There are many specifications used to define optical components, such as lenses, mirrors, windows, etc. Some, like focal length, might seem obvious. Others, like power and centration, might not be as self-explanatory.
Here is an incomplete glossary of some of the most commonly used specifications for optics.
Abbe Number (dimensionless)
An indication of the dispersion, or variation in refraction across wavelengths, in the optical material. The Abbe number is inversely proportional to dispersion, so lower numbers mean higher dispersion, and vice versa. Typical values range from 20 to 85.
Angle of Incidence (AOI) or Centration (degrees)
The angle between the optical axis and the axis perpendicular to the surface of the lens. This is usually close to zero for lenses or windows, while beam splitters often have a 45 degree angle of incidence.
Angle Tolerance or Prism Angle Accuracy (degrees)
Mainly used for components that are made with intentionally non-parallel surfaces (e.g., prisms, beam splitters), angle tolerance represents the degree of uncertainty of the angle between the surfaces. This is typically in the arcmin or arcsec range.
Aspect Ratio (dimensionless)
The ratio of the longest dimension of the optical component (diameter for circular optics, diagonal for rectangular optics) to its thickness.
Back focus (meters)
The distance between the back surface of the lens to its rear focal point. In other words, this is the point where collimated light passing from the front to the back of the lens would ideally focus at a point.
A small pocket of air trapped inside the optical component. This is sometimes measured by the number of bubbles divided by the cross-sectional area.
Center Thickness Tolerance (meters)
A measure of the uncertainty of the lens or filter thickness, measured at the center of its diameter.
Clear Aperture (meters)
This is the functional diameter of the optical component, but not necessarily the full mechanical diameter of the piece. Only within this inner diameter are all other stated optical specifications guaranteed.
Diameter Tolerance (meters)
A measure of the uncertainty of the lens or filter diameter.
A measure of how much the refractive index changes with wavelength, in the given optical material. This is usually measured with the Abbe number (above).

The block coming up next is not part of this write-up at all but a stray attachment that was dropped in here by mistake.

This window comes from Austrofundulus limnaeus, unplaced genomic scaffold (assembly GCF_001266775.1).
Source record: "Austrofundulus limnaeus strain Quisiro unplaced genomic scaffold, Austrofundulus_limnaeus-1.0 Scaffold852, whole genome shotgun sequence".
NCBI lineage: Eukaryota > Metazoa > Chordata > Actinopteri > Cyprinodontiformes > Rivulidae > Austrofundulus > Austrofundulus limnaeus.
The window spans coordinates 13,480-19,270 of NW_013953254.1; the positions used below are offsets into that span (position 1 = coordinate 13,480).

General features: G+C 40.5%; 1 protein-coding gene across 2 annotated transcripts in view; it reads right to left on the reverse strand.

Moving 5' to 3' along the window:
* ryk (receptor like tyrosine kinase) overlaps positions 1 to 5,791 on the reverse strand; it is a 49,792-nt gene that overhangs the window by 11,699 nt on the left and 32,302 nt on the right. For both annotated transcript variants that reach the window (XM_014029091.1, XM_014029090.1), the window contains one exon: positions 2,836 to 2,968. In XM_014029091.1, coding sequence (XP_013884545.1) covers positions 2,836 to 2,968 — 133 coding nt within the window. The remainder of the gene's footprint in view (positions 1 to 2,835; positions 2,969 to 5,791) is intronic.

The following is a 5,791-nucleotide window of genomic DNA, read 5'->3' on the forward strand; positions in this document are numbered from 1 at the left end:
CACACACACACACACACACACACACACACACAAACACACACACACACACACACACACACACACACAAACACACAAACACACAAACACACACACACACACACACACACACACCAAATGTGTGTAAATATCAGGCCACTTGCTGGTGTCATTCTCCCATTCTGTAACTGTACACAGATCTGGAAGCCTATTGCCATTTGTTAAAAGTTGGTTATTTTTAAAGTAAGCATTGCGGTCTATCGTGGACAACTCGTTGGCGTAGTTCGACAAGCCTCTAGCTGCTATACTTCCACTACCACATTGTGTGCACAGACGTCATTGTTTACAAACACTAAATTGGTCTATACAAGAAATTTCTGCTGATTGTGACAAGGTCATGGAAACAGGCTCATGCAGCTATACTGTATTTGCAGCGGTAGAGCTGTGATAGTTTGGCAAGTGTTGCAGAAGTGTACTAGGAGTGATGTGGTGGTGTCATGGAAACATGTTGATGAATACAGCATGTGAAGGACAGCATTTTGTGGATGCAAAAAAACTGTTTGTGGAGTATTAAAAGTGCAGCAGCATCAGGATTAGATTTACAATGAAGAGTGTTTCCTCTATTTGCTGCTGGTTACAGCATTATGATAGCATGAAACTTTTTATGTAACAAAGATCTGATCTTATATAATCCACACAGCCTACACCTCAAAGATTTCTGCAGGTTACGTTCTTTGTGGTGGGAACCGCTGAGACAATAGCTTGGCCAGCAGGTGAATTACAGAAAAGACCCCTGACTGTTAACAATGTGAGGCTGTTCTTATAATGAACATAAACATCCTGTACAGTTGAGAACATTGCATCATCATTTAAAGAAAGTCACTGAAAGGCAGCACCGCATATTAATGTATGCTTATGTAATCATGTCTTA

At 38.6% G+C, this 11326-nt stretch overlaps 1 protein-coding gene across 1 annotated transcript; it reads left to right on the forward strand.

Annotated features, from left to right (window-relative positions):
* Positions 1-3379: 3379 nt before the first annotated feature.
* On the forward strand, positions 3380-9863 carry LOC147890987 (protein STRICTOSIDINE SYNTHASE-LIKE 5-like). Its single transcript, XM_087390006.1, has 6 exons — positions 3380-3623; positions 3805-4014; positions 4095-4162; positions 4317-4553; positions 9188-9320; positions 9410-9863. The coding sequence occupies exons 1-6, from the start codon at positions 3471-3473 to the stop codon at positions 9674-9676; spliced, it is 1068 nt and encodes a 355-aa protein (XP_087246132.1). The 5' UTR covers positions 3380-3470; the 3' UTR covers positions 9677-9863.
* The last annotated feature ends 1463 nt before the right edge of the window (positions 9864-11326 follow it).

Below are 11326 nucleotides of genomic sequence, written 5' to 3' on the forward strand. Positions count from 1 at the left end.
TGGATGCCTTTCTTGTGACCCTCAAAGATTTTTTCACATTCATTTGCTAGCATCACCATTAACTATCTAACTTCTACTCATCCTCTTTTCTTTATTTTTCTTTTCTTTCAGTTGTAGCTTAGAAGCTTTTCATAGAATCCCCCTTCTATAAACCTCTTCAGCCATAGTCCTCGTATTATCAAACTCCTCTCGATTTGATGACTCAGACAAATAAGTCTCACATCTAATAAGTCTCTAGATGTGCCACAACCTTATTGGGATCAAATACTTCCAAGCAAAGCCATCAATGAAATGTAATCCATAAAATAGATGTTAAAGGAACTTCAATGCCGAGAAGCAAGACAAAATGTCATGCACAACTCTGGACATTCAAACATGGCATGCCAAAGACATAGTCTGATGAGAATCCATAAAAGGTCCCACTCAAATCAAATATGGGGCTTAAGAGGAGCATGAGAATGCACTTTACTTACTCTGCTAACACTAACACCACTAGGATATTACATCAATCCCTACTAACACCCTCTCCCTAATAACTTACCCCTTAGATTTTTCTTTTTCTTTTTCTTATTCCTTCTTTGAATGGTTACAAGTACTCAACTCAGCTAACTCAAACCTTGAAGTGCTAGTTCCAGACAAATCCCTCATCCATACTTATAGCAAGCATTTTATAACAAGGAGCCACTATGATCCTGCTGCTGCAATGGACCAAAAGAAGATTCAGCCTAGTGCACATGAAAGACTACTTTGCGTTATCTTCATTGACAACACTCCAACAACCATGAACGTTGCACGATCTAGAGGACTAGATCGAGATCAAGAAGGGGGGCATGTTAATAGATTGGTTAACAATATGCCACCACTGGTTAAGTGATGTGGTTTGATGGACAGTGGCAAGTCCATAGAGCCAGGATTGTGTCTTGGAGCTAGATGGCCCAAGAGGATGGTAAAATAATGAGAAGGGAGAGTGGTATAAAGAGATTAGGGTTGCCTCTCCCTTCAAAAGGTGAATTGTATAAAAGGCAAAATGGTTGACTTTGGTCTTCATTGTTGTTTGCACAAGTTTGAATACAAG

Ratio of the focal length to the diameter of the optical lens, or more accurately, the clear aperture.
Focal Length (meters)
The distance from the front surface of the lens to the point at which a collimated beam would become focused.
A more general term for a local imperfection in the material, which also includes bubbles and striae.
Internal Transmittance (dimensionless)
Ratio of transmitted light to the total incident light passed through the optical component at normal incidence.
Laser Damage Threshold (watts per meter squared)
The point at which an incident laser beam will damage the optical material, commonly expressed in watts per centimeter squared.
The ratio of object or image size to actual size, usually a function of the focal length and distance from the lens.
Parallelism / Wedge (degrees)
A measure of how parallel two surfaces of an optical lens or filter are to each other, measured in arcmin or arcsec. Non-parallel surfaces can cause optical aberrations.
Partial Dispersion (dimensionless)
The difference between refractive indexes at two particular wavelengths.
Small points at which there is no optical coating.
Power (inverse meters)
Degree to which a lens can focus light, equal to one divided by the focal length.
Principal Refractive Index (dimensionless)
The refractive index at a particular wavelength, usually in the middle of the spectrum used by that lens or window.
Radius of Curvature (meters)
The distance between the point at which the optical axis meets the lens (vertex) and the imaginary center of a circle that would be created by extending the curve of the lens (center of curvature). This radius can be positive or negative depending on which side of the vertex the center of curvature lies on. If the lens is plano, the radius is defined as zero.
Refractive Index (dimensionless)
The ratio of how fast light travels in a vacuum compared to its speed in the given medium. This number will be greater than one for any non-vacuum.
Birefringence is the property of a material that causes it to have a different refractive index depending on the polarization and direction of incident light. In this case, the birefringence is caused by stress during the manufacturing of the optical component.
Surface Flatness (meters)
Measure of the deviation of a surface from perfect flatness. Usually measured in relation to the wavelength used.
Surface Quality (Scratch–Dig)
This is measured by the “scratch-dig” standard, which compares the test material to a standard material, using visual means only. However, it is meant to approximate size limits of the largest scratch widths and “dig” diameters (including bumps, bubbles, etc.) in the optics. Scratches are stated in microns, while digs are in tens of microns, therefore the common specification “60-40” states that all scratches should be under 60 μm wide, while digs must be under 400 μm in diameter.
Surface Finish (meters)
This is a measure of the smoothness (or roughness) of the polished optical component.
Surface Treatment and Coating
Some lenses or windows may be treated with antireflection coating.
Ratio of light that exits a lens or optical component to the total incident light on that optical component at normal incidence.
The wavelengths of light that can be used with the given optical component while still performing to its other specifications.